By Elton Glaser
Will this be one more summer spent
Among the ornamental mailboxes and garden gnomes,
As if I’d come down with a dose of lassitude,
Too much muck in the bloodstream?
That’s better, I guess, than a long month in Lubango,
Not far from the hovels and dead dogs,
With something strange steaming in the heat
And a bad case of the squitters,
And no worse, in its own way, than hearing someone
At the next table praise the taste of
Extra virgin truffle oil on the rutabaga fries,
Parsley butter sliding down a bison steak,
When what I crave is cruder: ecstasy of the unraveled,
Loose elations in a rumpled bed.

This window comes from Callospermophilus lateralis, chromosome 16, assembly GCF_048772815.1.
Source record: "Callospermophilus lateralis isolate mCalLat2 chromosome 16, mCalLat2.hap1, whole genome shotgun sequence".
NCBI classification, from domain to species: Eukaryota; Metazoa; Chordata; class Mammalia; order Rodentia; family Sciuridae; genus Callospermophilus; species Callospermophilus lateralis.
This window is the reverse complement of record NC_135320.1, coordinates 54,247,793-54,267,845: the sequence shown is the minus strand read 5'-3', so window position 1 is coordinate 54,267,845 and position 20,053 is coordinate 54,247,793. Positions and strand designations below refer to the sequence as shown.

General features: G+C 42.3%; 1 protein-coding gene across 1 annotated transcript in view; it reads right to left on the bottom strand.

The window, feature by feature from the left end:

I’ve got nothing against sampling a farmer’s stand,
All those honeydews nestled in straw
And peaches fat and pink and above reproach,
Or an afternoon rocking on the front porch,
Sipping a tall cool glass of julep and watching
The dappled daze of sunlight on the leaves.
Ambling through the season, in a moveable feast,
Suits me like balm on a busted knuckle,
But when this life winds down I’d like to leave
Clean and alone, like a bone
Scrubbed free of the misery it went through,
And with a knob at the end
Big enough to knock some sense into
God On the messier side of heaven.
Here, in this bulging summer, too stuck or lazy
To rent another place to roost,
Let me at least reach out to what remains,
Anything still succulent and touchable.
Elton Glaser has published eight full-length poetry collections, most recently two in 2013: Translations from the Flesh (Pittsburgh) and The Law of Falling Bodies (Arkansas).
Originally appeared in NOR 29